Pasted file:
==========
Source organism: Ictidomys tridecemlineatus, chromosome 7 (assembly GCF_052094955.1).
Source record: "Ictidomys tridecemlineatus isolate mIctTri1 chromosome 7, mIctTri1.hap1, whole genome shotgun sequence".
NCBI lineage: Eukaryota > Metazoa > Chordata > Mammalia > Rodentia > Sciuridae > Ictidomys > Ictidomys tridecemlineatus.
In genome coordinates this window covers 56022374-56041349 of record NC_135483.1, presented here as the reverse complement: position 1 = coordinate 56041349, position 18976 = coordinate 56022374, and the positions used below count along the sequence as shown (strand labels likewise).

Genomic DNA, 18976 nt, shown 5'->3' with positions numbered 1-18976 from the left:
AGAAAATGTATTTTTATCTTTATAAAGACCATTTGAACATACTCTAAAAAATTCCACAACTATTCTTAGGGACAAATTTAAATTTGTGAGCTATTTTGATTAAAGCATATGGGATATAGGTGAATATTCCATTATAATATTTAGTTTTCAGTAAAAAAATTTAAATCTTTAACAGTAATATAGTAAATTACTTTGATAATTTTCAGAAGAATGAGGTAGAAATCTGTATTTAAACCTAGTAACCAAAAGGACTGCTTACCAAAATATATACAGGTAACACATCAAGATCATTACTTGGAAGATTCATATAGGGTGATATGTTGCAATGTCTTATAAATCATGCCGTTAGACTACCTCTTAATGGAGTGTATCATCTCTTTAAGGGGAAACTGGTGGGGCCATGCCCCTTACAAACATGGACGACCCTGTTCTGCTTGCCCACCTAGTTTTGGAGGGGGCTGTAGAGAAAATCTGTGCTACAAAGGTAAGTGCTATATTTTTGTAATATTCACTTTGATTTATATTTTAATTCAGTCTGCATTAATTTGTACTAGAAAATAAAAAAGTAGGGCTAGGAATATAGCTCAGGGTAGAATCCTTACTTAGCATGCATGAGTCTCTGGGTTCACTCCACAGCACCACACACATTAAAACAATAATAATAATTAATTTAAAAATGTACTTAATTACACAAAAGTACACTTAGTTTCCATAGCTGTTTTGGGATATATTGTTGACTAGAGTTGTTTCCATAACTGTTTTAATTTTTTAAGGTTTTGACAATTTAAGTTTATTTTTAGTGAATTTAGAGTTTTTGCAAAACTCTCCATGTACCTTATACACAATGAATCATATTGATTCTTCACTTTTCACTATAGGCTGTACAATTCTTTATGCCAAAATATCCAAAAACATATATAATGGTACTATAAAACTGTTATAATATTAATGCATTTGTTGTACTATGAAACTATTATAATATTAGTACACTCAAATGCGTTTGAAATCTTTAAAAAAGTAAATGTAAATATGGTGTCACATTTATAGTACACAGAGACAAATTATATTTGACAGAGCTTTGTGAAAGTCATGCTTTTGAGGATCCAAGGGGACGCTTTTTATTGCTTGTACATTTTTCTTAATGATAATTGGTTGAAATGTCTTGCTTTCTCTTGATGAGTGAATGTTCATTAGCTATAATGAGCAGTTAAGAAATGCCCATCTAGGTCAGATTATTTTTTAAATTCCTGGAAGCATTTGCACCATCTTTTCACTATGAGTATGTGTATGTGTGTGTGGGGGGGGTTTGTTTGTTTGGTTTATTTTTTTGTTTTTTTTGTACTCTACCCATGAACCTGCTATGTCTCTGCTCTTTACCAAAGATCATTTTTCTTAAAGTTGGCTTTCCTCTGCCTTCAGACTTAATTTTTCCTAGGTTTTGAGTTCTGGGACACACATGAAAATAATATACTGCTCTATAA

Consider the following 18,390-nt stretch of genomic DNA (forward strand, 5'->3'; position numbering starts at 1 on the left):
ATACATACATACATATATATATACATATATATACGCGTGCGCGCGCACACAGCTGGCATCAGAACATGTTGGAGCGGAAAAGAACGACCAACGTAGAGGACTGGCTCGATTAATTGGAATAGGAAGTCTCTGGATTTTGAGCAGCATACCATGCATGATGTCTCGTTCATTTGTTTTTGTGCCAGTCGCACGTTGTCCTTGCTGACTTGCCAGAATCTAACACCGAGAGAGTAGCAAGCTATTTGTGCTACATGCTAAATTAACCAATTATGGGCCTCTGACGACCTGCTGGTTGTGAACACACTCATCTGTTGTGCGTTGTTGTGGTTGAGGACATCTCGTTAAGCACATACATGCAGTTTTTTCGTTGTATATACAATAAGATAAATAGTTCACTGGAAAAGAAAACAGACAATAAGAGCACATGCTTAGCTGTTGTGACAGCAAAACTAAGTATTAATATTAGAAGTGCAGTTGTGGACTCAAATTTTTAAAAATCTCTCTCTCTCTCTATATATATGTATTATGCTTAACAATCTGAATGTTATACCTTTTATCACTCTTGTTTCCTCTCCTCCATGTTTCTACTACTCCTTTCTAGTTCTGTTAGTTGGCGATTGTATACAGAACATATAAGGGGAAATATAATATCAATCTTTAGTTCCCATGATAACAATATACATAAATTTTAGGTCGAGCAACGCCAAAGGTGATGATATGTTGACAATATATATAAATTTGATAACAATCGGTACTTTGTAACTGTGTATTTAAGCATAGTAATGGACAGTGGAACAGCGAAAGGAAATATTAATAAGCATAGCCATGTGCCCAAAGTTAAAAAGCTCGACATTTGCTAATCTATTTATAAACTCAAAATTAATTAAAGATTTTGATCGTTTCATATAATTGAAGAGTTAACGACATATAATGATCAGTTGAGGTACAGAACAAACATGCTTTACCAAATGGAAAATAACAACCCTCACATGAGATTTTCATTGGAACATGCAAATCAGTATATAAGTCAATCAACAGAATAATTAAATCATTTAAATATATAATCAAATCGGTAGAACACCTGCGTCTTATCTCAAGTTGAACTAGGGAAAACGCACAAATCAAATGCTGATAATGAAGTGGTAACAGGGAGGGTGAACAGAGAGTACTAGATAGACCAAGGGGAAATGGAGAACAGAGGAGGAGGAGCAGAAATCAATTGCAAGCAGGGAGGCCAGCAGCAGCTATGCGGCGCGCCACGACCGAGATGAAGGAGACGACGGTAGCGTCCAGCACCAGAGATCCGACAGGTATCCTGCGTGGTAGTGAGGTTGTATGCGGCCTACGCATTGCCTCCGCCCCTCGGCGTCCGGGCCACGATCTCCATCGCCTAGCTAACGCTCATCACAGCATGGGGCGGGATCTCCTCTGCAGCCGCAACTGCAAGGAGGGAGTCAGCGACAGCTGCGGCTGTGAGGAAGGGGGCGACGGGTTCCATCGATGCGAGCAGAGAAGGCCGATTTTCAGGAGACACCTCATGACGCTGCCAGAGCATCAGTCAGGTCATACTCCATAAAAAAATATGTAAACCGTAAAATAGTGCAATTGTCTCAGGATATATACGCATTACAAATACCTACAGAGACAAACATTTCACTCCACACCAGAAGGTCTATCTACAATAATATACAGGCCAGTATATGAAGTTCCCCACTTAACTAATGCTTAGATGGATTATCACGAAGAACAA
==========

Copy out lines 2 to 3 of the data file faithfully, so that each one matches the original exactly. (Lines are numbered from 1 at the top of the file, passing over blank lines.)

Source record: "Ictidomys tridecemlineatus isolate mIctTri1 chromosome 7, mIctTri1.hap1, whole genome shotgun sequence".
NCBI lineage: Eukaryota > Metazoa > Chordata > Mammalia > Rodentia > Sciuridae > Ictidomys > Ictidomys tridecemlineatus.